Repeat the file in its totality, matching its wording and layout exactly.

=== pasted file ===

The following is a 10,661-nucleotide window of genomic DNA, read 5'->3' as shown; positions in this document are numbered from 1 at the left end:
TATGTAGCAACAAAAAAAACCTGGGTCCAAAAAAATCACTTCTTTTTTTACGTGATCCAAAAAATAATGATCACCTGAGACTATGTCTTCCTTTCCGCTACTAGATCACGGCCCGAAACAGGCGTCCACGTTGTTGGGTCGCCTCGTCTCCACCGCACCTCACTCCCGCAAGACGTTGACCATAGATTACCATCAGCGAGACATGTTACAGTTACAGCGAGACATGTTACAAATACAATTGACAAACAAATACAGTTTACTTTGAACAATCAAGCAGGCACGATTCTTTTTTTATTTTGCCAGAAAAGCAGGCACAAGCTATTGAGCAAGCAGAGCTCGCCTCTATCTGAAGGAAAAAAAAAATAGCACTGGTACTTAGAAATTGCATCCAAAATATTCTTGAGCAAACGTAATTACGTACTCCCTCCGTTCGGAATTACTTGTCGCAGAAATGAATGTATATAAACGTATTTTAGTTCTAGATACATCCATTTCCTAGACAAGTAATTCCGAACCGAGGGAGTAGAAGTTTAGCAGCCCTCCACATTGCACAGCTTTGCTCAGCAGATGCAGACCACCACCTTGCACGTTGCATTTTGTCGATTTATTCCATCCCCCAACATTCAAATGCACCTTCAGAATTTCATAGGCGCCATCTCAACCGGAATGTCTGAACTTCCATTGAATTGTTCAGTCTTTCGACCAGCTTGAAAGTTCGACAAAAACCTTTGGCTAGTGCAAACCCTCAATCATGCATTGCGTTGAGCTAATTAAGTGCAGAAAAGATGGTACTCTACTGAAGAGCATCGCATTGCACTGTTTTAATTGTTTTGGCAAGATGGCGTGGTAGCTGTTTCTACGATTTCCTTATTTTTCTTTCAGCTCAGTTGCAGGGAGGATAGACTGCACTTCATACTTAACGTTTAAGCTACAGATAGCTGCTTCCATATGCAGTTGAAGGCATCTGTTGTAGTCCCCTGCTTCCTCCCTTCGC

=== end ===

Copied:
The following is a 10,661-nucleotide window of genomic DNA, read 5'->3' as shown; positions in this document are numbered from 1 at the left end:
TATGTAGCAACAAAAAAAACCTGGGTCCAAAAAAATCACTTCTTTTTTTACGTGATCCAAAAAATAATGATCACCTGAGACTATGTCTTCCTTTCCGCTACTAGATCACGGCCCGAAACAGGCGTCCACGTTGTTGGGTCGCCTCGTCTCCACCGCACCTCACTCCCGCAAGACGTTGACCATAGATTACCATCAGCGAGACATGTTACAGTTACAGCGAGACATGTTACAAATACAATTGACAAACAAATACAGTTTACTTTGAACAATCAAGCAGGCACGATTCTTTTTTTATTTTGCCAGAAAAGCAGGCACAAGCTATTGAGCAAGCAGAGCTCGCCTCTATCTGAAGGAAAAAAAAAATAGCACTGGTACTTAGAAATTGCATCCAAAATATTCTTGAGCAAACGTAATTACGTACTCCCTCCGTTCGGAATTACTTGTCGCAGAAATGAATGTATATAAACGTATTTTAGTTCTAGATACATCCATTTCCTAGACAAGTAATTCCGAACCGAGGGAGTAGAAGTTTAGCAGCCCTCCACATTGCACAGCTTTGCTCAGCAGATGCAGACCACCACCTTGCACGTTGCATTTTGTCGATTTATTCCATCCCCCAACATTCAAATGCACCTTCAGAATTTCATAGGCGCCATCTCAACCGGAATGTCTGAACTTCCATTGAATTGTTCAGTCTTTCGACCAGCTTGAAAGTTCGACAAAAACCTTTGGCTAGTGCAAACCCTCAATCATGCATTGCGTTGAGCTAATTAAGTGCAGAAAAGATGGTACTCTACTGAAGAGCATCGCATTGCACTGTTTTAATTGTTTTGGCAAGATGGCGTGGTAGCTGTTTCTACGATTTCCTTATTTTTCTTTCAGCTCAGTTGCAGGGAGGATAGACTGCACTTCATACTTAACGTTTAAGCTACAGATAGCTGCTTCCATATGCAGTTGAAGGCATCTGTTGTAGTCCCCTGCTTCCTCCCTTCGC